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English definition of “stray”

stray

verb [I] uk   /streɪ/ us  
to travel along a route that was not originally intended, or to move outside a limited area: A herd of cattle had strayed into the road. They got lost when they strayed too far from the footpath. The ship strayed off course during the storm.Losing and lossWinning and losing to start thinking or talking about a different subject from the one you should be giving attention to: I think we've strayed too far from our original plan. Sorry - I've strayed from the subject.Digressing and being indirect or evasiveMoving in order to avoid contactNot saying much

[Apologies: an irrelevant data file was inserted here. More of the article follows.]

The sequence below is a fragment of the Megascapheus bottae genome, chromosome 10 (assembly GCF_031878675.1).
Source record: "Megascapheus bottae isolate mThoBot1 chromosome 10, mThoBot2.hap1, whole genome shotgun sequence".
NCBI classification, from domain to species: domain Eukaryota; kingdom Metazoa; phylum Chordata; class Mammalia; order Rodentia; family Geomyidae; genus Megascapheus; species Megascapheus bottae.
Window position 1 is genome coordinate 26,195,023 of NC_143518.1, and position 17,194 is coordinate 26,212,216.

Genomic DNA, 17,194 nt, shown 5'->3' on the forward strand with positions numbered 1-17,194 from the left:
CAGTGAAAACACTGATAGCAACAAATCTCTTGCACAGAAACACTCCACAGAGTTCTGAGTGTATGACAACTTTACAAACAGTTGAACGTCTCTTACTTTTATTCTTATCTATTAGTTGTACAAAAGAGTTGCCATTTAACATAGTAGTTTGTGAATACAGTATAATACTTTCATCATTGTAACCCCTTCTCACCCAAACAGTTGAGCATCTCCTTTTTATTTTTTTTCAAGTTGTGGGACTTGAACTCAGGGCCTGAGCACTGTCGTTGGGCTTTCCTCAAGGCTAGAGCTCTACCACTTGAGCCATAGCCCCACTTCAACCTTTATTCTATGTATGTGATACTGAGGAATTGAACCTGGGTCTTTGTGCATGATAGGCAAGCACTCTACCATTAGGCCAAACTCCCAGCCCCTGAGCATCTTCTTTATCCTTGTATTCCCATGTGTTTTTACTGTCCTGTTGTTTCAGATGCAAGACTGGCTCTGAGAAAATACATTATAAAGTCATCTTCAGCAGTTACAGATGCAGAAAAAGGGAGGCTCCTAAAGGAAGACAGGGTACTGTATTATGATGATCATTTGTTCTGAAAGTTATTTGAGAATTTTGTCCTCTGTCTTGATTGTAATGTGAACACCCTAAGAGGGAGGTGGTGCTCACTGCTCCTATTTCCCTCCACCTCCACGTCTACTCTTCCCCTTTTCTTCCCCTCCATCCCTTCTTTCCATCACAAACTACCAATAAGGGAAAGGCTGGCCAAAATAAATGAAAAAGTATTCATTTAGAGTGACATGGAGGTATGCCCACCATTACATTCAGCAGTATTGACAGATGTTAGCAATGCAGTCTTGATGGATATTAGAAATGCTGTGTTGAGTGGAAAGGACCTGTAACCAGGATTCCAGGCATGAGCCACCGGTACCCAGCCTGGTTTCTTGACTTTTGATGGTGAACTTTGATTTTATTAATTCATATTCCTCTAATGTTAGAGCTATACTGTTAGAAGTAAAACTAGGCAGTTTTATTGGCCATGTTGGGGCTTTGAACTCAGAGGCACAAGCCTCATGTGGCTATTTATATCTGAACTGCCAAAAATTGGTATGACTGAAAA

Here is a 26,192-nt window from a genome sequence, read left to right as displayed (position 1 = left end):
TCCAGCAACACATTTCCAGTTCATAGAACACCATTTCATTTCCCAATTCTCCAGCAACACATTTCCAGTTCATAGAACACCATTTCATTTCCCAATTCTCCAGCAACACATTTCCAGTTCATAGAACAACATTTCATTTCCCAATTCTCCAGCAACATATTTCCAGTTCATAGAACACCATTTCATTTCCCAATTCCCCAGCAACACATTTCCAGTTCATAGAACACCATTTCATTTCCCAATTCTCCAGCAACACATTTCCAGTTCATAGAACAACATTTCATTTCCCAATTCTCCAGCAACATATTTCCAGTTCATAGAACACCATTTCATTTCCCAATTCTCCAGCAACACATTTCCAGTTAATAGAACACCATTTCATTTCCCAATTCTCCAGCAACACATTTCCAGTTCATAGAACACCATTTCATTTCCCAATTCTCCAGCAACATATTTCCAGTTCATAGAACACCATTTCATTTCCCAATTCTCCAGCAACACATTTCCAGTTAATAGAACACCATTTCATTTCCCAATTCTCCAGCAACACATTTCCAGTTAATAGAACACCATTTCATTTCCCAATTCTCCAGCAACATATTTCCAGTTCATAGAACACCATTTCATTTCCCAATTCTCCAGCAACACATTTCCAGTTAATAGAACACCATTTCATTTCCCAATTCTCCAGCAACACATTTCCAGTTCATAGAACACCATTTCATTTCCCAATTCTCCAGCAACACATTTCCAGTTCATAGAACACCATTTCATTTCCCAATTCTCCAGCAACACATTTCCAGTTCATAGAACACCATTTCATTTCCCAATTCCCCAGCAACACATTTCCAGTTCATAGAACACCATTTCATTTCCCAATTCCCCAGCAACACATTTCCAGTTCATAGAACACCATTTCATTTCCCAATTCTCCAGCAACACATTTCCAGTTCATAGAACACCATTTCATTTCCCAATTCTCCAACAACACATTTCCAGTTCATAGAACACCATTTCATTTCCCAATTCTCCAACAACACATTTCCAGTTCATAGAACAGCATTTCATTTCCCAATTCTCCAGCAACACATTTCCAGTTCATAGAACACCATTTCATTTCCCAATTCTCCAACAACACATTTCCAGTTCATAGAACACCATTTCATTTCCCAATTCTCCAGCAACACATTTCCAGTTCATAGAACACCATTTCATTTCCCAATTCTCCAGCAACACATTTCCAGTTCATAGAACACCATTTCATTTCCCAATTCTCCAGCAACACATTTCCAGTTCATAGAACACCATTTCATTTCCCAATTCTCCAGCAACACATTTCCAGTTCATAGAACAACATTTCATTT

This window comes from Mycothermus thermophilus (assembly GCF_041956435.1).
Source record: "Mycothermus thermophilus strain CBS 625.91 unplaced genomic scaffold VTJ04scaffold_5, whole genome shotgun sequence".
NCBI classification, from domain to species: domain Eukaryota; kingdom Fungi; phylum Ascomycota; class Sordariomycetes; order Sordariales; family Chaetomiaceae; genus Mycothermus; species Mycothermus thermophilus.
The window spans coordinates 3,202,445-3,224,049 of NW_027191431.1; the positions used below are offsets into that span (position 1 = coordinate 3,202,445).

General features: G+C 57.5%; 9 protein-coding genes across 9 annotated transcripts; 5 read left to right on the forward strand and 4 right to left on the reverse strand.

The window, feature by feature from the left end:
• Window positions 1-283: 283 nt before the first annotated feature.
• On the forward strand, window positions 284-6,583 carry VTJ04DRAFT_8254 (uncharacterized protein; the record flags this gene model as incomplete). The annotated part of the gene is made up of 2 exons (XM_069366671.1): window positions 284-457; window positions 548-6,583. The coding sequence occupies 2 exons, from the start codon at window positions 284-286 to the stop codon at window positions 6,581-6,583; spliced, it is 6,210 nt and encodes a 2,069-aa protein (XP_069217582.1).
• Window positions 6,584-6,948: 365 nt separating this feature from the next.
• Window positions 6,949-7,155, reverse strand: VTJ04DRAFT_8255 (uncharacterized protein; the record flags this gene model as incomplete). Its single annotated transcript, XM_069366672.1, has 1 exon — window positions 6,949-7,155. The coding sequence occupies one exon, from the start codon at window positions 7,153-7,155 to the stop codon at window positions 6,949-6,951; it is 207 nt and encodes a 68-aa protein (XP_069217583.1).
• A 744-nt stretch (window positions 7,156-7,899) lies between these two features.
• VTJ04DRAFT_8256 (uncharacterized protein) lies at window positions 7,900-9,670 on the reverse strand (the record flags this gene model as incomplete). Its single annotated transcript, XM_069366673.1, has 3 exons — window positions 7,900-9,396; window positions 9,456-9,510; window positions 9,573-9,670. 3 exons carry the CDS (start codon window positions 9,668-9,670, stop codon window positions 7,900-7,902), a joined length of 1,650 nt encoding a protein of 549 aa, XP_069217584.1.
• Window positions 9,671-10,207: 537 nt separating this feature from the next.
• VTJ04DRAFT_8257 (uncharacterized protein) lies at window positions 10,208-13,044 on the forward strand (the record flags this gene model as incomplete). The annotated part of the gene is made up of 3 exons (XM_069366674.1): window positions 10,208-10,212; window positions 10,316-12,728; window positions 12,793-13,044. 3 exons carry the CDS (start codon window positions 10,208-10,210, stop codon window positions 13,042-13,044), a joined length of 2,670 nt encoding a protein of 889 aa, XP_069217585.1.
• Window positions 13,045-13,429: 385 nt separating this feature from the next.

stray

noun [C] uk   /streɪ/ us  
a pet that no longer has a home or cannot find its home: a stray dog "Who owns that cat?" "I don't know. I think it must be a stray."General and informal words for animals

stray

adjective [before noun] uk   /streɪ/ us  
Stray things have moved apart from similar things and are not in their expected or intended place: There are still a few stray spots of paint on the window pane. Several journalists have been killed or injured by stray bullets while reporting on the civil war.Losing and lossWinning and losing
(Definition of stray from the Cambridge Advanced Learners Dictionary & Thesaurus © Cambridge University Press)
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